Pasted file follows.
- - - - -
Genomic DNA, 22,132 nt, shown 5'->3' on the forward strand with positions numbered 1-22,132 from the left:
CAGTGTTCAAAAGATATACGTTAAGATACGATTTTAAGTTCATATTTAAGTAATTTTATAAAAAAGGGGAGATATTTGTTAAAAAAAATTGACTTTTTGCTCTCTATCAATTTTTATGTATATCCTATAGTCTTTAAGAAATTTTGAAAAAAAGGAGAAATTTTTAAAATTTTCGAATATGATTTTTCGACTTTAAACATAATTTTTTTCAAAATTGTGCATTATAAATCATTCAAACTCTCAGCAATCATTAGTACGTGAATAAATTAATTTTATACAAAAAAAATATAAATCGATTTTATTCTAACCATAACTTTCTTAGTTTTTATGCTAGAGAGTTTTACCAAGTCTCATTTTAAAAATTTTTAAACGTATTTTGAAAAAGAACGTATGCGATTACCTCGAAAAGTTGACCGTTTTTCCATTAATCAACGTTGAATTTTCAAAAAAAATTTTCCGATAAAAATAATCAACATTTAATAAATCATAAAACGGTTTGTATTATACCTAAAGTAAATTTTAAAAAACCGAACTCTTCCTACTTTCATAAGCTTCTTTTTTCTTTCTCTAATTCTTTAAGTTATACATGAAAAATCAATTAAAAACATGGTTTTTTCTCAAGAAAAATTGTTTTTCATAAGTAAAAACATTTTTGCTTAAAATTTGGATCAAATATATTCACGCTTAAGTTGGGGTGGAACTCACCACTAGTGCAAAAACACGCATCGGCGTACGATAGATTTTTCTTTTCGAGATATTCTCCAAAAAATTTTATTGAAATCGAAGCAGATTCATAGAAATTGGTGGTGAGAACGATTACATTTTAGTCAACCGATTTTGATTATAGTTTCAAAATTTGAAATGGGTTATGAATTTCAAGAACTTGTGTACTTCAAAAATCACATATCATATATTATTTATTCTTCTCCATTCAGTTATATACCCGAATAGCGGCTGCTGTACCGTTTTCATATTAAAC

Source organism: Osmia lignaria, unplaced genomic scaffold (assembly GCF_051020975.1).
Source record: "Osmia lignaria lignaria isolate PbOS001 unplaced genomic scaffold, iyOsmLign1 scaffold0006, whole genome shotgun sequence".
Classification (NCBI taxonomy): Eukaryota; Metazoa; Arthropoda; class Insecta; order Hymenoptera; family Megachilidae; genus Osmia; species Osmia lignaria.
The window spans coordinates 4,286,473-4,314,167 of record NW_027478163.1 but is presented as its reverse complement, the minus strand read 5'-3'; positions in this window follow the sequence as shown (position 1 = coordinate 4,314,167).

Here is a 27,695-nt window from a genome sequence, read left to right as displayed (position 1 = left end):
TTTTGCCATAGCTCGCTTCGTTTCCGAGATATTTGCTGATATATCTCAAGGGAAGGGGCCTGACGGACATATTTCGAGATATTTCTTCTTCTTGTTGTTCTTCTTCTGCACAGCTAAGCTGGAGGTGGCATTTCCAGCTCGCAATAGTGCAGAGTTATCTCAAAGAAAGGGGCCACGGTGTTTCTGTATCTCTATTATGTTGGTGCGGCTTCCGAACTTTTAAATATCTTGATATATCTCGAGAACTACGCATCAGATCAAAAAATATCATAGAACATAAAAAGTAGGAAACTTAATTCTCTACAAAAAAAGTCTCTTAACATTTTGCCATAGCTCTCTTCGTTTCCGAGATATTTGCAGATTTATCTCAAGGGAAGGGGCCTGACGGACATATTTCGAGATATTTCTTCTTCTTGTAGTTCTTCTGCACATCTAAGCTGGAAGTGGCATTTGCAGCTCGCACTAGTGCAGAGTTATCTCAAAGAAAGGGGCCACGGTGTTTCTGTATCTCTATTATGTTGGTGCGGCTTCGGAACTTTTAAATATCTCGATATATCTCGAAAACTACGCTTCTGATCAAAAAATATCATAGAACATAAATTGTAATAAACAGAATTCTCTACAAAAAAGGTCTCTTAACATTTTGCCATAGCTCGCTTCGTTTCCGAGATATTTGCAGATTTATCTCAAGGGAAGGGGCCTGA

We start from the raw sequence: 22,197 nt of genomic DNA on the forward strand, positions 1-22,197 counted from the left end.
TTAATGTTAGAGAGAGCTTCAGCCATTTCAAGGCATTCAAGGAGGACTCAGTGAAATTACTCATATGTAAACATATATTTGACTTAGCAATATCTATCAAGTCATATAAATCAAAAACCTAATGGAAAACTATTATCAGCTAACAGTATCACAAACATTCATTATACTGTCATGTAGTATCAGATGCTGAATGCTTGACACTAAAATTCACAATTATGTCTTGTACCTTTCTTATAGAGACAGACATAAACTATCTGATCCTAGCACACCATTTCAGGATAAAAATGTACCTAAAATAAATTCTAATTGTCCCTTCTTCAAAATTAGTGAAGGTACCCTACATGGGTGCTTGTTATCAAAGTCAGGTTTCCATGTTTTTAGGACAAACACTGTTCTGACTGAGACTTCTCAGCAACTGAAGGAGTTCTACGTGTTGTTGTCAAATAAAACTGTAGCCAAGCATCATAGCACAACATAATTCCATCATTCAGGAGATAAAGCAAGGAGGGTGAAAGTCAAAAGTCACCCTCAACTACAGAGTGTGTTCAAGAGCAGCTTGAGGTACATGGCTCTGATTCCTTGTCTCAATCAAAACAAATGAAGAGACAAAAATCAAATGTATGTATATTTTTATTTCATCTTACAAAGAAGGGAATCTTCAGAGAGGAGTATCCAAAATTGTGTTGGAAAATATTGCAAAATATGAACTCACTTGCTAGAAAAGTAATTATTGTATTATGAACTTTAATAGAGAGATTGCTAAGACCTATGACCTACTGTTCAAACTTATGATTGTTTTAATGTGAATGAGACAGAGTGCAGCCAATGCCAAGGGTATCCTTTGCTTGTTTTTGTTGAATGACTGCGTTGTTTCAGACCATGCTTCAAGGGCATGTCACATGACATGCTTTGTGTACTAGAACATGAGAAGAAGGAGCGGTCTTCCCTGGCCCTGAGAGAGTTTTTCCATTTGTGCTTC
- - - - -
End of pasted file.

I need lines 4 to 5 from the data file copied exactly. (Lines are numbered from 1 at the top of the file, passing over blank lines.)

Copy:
Source record: "Osmia lignaria lignaria isolate PbOS001 unplaced genomic scaffold, iyOsmLign1 scaffold0006, whole genome shotgun sequence".
Classification (NCBI taxonomy): Eukaryota; Metazoa; Arthropoda; class Insecta; order Hymenoptera; family Megachilidae; genus Osmia; species Osmia lignaria.